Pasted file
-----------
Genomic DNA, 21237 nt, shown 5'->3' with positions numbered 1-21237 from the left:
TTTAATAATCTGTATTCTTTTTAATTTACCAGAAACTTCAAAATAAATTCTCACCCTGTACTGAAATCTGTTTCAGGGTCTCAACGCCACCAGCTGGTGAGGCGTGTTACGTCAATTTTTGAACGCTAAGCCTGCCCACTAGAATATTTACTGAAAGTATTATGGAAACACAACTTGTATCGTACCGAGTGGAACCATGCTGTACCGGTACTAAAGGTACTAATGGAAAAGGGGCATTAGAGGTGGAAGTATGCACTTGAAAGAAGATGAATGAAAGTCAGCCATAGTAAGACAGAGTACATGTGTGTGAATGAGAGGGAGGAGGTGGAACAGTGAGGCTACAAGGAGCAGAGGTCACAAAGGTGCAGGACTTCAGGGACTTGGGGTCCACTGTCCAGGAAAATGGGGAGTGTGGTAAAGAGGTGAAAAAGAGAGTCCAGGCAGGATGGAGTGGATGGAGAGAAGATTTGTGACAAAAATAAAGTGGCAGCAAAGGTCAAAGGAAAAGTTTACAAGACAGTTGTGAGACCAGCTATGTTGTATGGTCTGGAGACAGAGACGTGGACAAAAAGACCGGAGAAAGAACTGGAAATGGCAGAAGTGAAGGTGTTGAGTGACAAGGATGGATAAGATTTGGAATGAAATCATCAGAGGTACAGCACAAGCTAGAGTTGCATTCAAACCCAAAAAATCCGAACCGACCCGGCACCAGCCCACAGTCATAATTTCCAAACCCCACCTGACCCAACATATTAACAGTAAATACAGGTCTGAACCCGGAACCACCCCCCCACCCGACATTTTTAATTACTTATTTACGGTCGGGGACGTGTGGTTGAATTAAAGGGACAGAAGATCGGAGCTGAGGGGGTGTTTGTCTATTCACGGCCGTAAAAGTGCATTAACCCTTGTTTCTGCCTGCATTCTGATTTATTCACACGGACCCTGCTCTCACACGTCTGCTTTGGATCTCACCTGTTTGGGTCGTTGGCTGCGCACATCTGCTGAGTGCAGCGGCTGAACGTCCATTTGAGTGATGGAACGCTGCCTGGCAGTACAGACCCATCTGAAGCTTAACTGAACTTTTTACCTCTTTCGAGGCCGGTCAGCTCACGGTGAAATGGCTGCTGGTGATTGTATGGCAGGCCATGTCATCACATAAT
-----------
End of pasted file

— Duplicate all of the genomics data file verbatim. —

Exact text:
Genomic DNA, 21237 nt, shown 5'->3' with positions numbered 1-21237 from the left:
TTTAATAATCTGTATTCTTTTTAATTTACCAGAAACTTCAAAATAAATTCTCACCCTGTACTGAAATCTGTTTCAGGGTCTCAACGCCACCAGCTGGTGAGGCGTGTTACGTCAATTTTTGAACGCTAAGCCTGCCCACTAGAATATTTACTGAAAGTATTATGGAAACACAACTTGTATCGTACCGAGTGGAACCATGCTGTACCGGTACTAAAGGTACTAATGGAAAAGGGGCATTAGAGGTGGAAGTATGCACTTGAAAGAAGATGAATGAAAGTCAGCCATAGTAAGACAGAGTACATGTGTGTGAATGAGAGGGAGGAGGTGGAACAGTGAGGCTACAAGGAGCAGAGGTCACAAAGGTGCAGGACTTCAGGGACTTGGGGTCCACTGTCCAGGAAAATGGGGAGTGTGGTAAAGAGGTGAAAAAGAGAGTCCAGGCAGGATGGAGTGGATGGAGAGAAGATTTGTGACAAAAATAAAGTGGCAGCAAAGGTCAAAGGAAAAGTTTACAAGACAGTTGTGAGACCAGCTATGTTGTATGGTCTGGAGACAGAGACGTGGACAAAAAGACCGGAGAAAGAACTGGAAATGGCAGAAGTGAAGGTGTTGAGTGACAAGGATGGATAAGATTTGGAATGAAATCATCAGAGGTACAGCACAAGCTAGAGTTGCATTCAAACCCAAAAAATCCGAACCGACCCGGCACCAGCCCACAGTCATAATTTCCAAACCCCACCTGACCCAACATATTAACAGTAAATACAGGTCTGAACCCGGAACCACCCCCCCACCCGACATTTTTAATTACTTATTTACGGTCGGGGACGTGTGGTTGAATTAAAGGGACAGAAGATCGGAGCTGAGGGGGTGTTTGTCTATTCACGGCCGTAAAAGTGCATTAACCCTTGTTTCTGCCTGCATTCTGATTTATTCACACGGACCCTGCTCTCACACGTCTGCTTTGGATCTCACCTGTTTGGGTCGTTGGCTGCGCACATCTGCTGAGTGCAGCGGCTGAACGTCCATTTGAGTGATGGAACGCTGCCTGGCAGTACAGACCCATCTGAAGCTTAACTGAACTTTTTACCTCTTTCGAGGCCGGTCAGCTCACGGTGAAATGGCTGCTGGTGATTGTATGGCAGGCCATGTCATCACATAAT